I have never been known for my holiday cookie baking, so I thought I would provide a baker’s dozen of my favorite Leadership Development books.
December is busy, so instead of an article, here is a list of 13 leadership books that have profoundly shaped the field of Leadership Development and anyone who has ever been, or who aspires to become, a better leader.
1. In Search of Excellence: Lessons from America’s Best-Run Companies by Tom Peters and Robert Waterman
This book launched my career in Leadership Development. While the world has changed a great deal since the book came out, many of the success factors identified in their work are as applicable to today as they were 30 year ago.
Unless you walk out into the unknown, the odds of making a profound difference in your life are pretty low.
2. Peter Senge’s The Fifth Discipline: The Art and Practice of a Learning Orgnization
People don’t resist change. They resist being changed.
3. Daniel Goleman, Emotional Intelligence: Why It Can Matter More Than IQ
Our emotional mind will harness the rational mind to its purposes, for our feelings and reactions– rationalizations– justifying them in terms of the present moment, without realizing the influence of our emotional memory.
4. Sheryl Sandberg, Lean In: Women, Work, and the Will to Lead
We must raise both the ceiling and the floor.
5. Jim Collins and Jerry Porras, Built to Last: Successful Habits of Visionary Companies
The only truly reliable source of stability is a strong inner core and the willingness to change and adapt everything except that core.
6. Carol Dweck, Mindset: The New Psychology of Success
No matter what your ability is, effort is what ignites that ability and turns it into accomplishment.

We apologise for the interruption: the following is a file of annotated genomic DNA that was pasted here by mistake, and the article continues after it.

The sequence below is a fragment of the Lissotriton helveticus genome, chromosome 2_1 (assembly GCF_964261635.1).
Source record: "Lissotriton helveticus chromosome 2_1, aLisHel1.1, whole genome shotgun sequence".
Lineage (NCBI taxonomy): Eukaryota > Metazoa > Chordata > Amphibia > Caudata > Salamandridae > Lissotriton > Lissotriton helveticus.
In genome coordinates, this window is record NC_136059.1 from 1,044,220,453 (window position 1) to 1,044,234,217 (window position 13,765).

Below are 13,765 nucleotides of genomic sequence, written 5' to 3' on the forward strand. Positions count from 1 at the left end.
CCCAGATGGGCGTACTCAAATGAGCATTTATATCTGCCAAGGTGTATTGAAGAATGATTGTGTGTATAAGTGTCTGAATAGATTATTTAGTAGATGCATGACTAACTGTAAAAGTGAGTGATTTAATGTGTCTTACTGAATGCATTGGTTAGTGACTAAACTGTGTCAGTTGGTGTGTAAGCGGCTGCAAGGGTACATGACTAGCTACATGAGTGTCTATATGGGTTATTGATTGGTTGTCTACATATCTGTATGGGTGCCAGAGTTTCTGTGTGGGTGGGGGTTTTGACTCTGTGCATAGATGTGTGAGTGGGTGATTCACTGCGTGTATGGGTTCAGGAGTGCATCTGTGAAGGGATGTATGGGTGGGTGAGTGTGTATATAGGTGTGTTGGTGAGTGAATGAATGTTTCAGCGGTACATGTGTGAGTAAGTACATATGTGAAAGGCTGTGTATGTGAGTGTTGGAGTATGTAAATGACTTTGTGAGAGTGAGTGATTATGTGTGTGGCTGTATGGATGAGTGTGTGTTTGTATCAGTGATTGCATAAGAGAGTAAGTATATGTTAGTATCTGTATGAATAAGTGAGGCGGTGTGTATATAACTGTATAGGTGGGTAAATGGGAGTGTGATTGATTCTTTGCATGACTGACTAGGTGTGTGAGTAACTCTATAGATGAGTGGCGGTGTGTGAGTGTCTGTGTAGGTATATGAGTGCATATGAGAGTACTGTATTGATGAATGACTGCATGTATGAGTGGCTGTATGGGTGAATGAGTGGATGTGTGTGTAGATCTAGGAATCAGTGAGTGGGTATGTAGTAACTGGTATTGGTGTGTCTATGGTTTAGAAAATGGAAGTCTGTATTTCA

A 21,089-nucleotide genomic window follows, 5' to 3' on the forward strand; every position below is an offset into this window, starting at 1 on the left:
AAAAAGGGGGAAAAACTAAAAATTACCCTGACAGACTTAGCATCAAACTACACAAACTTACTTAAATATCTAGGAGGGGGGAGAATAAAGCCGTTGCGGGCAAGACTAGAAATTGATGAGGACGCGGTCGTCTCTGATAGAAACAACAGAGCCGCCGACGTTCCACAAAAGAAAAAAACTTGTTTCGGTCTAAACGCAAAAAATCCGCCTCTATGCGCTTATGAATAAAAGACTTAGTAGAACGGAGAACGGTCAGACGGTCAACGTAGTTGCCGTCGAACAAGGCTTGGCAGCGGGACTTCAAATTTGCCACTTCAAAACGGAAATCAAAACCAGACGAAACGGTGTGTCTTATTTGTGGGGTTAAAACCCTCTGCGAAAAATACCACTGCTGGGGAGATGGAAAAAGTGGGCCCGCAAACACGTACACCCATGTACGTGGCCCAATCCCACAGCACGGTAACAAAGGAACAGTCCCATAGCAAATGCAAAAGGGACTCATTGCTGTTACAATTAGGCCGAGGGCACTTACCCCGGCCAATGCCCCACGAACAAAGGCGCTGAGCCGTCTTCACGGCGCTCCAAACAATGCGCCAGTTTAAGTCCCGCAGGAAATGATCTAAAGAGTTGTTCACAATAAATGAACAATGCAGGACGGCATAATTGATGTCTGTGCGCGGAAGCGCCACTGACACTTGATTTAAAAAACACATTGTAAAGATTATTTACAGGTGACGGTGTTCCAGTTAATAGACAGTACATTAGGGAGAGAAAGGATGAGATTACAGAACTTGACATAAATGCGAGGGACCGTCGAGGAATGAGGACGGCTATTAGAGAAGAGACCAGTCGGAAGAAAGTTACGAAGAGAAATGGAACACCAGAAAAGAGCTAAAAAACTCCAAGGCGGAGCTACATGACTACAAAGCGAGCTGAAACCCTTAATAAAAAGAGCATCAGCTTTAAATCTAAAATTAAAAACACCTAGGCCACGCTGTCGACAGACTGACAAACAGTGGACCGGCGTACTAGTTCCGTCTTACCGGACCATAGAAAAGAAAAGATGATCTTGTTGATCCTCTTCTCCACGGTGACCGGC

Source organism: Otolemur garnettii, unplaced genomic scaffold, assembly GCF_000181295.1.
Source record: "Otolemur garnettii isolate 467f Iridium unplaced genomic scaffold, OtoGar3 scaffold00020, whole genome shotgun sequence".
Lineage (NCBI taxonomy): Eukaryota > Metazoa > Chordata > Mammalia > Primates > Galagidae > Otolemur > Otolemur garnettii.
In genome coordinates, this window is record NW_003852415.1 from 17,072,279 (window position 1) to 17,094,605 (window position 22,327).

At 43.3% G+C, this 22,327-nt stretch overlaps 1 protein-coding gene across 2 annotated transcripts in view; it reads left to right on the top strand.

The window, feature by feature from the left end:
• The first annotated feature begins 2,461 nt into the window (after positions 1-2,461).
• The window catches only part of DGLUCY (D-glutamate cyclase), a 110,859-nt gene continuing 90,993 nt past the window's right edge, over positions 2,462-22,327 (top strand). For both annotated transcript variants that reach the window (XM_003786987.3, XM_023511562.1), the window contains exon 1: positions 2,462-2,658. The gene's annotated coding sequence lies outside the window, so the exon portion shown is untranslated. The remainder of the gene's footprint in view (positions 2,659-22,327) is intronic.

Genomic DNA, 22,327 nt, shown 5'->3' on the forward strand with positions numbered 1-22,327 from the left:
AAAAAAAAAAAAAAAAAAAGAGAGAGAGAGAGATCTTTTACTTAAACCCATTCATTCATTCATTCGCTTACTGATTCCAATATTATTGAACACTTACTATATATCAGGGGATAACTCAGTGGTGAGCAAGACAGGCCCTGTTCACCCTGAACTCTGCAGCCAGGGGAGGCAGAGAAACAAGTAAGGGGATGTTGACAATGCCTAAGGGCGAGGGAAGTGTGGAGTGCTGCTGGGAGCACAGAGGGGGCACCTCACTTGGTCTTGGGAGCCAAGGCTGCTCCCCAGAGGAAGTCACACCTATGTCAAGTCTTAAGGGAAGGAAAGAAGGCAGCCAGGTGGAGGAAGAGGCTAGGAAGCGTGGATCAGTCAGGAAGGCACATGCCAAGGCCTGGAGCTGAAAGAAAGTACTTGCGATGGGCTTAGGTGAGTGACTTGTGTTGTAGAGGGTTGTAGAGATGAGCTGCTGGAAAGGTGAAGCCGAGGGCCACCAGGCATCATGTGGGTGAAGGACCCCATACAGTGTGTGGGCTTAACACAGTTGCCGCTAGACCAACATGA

The key leadership policy I advocate is involving those who do the work in planning the work.
8. Meg Wheatley, Leadership and the New Science: Discovering Order in a Chaotic World
Listening is such a simple act. It requires us to be present, and that takes practice, but we don’t have to do anything else. We don’t have to advise, or coach, or sound wise. We just have to be willing to sit there and listen.
9. Peter Block, Stewardship: Choosing Service Over Self-Interest
We change the world when we create the time and space for heartfelt, unique conversations that discuss values and affirm doubts, feelings, and intuition.
10. Rosabeth Moss Kanter, Confidence: How to Overcome Your Limiting Beliefs and Achieve Your Goals
Confidence isn’t optimism or pessimism, and it’s not a character attribute. It’s the expectation of a positive outcome.
If we know exactly where we’re going, exactly how to get there, and exactly what we’ll see along the way, we won’t learn anything.
12. Virginia Satir, The New People Making
I have the tools to survive, to be close to others, to be productive to make sense and order out of the world of people and things outside of me.
13. Edgar Schein, Organizational Culture and Leadership
Humble Inquiry is the fine art of drawing someone out, of asking questions to which you do not already know the answer, of building a relationship based on curiosity and interest in the other person.
It is difficult to pull quotes from such extensive bodies of work. If you want to read more, as Tom Peters reminds us, “If I read a book that cost me $20 and I get one good idea, it’s one of the greatest bargains of all time.”
What strikes me as I look over this list is not only are these profound quotes in relation to Leadership Development, but they are pieces of wisdom that transcend business: Reinvent, change, pay attention, create opportunity, include others, articulate core values, listen intently, try new things, lean in to uncertainty, and connect in unique and meaningful ways … In other words, lead.